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Tall and handsome, right-wing demagogue Senator John Lord seems to be luring voters with his campaign aimed at the middle class, and it is up to investigative reporter Paul Townsend to uncover Lord's dark secrets.
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Hynd, often criticized for the complexity and murkiness of his thrillers (Flowers From Berlin, The Sandler Inquiry, etc.), here tells a reasonably straightforward tale of political intrigue that ties the 1996 presidential election to a mysterious betrayal years earlier. Paul Townsend is a former investigative reporter reduced to writing obituaries for a New York tabloid. A new girlfriend tells him that her dying father is former Foreign Service diplomat Leonard Wolik and that he wants to tell his story. Wolik recounts his assignment in the Paris Embassy in 1965, working with the acting US ambassador--a friend of the President known to one and all as ``Lyndon's man''--to arrange the defection of a high-ranking KBG official. Everything went wrong and the ambassador was summarily recalled, Wolik tells Townsend. Having later used the story in the man's obituary and then discovered that he wasn't Wolik at all, Townsend is driven to investigate the story. Someone, most likely the CIA, is out to stop him at all costs, including murder. But why? Two former small-town police officers hold part of the answer, although Townsend has a long and dangerous trail to follow before he even learns of their existence. The story unfolds against the fascinating backdrop of the political campaign, in which a David Duke-like Texas Senator seems likely to win, running as an independent against two very recognizable candidates in the major parties. Overly long and sometimes awkwardly written, then resolved with an ending that's just a little too pat, but still a page- turner of the first order. Few will willingly leave these pages before they learn ``the greatest secret of the 1960's.'' -- Copyright ©1992, Kirkus Associates, LP. All rights reserved.From Publishers Weekly:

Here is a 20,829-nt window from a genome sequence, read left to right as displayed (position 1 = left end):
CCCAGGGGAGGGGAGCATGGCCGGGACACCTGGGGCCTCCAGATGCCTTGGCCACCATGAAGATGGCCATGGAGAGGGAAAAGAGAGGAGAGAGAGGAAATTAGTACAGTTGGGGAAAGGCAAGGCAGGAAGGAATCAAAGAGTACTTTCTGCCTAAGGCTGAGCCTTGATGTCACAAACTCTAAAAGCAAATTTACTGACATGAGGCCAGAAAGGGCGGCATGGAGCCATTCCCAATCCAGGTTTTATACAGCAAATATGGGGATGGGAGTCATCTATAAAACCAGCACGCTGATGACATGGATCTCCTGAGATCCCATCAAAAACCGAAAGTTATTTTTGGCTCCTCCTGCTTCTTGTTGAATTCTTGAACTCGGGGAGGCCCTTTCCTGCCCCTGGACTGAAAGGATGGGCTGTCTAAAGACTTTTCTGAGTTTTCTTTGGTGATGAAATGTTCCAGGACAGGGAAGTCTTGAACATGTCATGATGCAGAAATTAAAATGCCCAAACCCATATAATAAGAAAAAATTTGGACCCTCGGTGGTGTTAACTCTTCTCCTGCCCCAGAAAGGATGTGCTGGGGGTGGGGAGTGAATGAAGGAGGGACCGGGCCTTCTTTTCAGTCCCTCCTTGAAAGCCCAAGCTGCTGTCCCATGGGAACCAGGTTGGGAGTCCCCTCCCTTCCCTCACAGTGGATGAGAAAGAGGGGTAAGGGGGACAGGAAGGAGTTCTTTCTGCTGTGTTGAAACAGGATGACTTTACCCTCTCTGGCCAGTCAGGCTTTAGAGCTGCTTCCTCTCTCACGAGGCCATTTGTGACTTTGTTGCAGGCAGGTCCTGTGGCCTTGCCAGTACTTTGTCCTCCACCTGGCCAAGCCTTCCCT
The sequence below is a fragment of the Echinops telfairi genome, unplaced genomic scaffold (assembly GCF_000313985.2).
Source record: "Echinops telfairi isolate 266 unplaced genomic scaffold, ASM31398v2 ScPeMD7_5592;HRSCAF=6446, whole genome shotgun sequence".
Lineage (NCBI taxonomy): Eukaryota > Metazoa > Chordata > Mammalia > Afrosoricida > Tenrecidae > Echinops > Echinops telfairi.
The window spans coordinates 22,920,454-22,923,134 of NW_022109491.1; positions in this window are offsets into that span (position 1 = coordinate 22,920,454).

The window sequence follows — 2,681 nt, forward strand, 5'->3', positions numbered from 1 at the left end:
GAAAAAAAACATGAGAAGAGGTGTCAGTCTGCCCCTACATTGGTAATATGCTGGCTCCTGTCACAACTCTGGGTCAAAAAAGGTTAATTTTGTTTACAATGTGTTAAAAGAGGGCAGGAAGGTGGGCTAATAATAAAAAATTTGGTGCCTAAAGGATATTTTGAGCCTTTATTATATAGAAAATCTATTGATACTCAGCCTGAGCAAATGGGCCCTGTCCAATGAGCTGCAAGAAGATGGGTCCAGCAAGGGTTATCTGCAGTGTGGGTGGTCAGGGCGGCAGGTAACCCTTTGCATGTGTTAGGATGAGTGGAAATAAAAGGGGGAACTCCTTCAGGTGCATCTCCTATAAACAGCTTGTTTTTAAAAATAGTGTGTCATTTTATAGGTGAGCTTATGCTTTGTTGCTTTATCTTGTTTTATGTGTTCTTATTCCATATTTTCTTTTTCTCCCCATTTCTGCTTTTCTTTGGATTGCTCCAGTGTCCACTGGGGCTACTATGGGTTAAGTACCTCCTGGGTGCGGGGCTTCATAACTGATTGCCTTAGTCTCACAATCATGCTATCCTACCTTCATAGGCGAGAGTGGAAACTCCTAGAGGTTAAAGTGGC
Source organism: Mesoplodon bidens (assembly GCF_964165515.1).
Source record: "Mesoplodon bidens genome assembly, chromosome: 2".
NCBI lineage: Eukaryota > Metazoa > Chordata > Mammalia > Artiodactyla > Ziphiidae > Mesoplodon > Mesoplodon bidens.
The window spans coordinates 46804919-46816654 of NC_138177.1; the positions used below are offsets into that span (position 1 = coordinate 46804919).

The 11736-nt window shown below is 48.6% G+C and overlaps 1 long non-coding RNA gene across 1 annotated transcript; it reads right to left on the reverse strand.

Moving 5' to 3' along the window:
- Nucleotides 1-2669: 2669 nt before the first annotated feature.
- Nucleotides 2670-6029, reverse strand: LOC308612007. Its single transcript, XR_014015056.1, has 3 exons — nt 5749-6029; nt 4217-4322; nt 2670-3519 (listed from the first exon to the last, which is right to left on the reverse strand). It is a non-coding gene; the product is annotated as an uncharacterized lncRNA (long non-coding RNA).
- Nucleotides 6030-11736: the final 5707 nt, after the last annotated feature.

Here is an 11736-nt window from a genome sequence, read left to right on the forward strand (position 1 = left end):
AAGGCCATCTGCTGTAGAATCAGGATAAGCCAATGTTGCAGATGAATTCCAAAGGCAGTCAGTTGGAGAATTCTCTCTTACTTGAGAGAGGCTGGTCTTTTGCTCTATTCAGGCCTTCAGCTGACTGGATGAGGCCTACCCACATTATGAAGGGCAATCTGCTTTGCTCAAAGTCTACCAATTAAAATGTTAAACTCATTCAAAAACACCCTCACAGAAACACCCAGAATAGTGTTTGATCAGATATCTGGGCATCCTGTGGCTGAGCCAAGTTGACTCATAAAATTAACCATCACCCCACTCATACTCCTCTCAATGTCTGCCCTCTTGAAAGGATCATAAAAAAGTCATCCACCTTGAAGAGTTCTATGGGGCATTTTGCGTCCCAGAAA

In Hynd's ( Revenge ) improbable but engaging scenario, a reporter threatens to release information deeply embarrassing to the CIA, and the result is a farrago of dirty tricks and murders. The hook that anchors the plot is a riddle that's put to tabloid obituary writer Paul Townsend by Leonard Wolik, a dying State Department official: what was the greatest conspiracy of the 1960s? Despite an attempt on his life, Townsend relates Wolik's allegations that an acting U.S. ambassador to France had been dismissed after trying to effect the defection of a KGB agent with the key to that secret. A pair of FBI agents turn up to request Townsend's notes on his conversation with Wolik, and a CIA official, Bruce McMorris, warns that any further inquiries would endanger U.S. relations with the Soviet Republic. Furthermore, McMorris reveals that Townsend had been talking to an impostor: the real Wolik had died years before. And it seems that the FBI agents were impostors, too. As Townsend tackles these questions, an assassin is busy eliminating the folks who might help answer them. The disappointing, mechanical resolution delivers a surprise that does not justify the lengthy buildup.
Copyright 1992 Reed Business Information, Inc.
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Book Description Zebra, 1992. Condition: New. Seller Inventory # YH-MAP3-5MA0
Book Description Zebra, 1992. Hardcover. Condition: New. Seller Inventory # DADAX0821734857
Book Description Zebra, 1992. Hardcover. Condition: New. Never used!. Seller Inventory # P110821734857
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Book Description Zebra, 1992. Hardcover. Condition: New. Ships with Tracking Number! INTERNATIONAL WORLDWIDE Shipping available. Buy with confidence, excellent customer service!. Seller Inventory # 0821734857n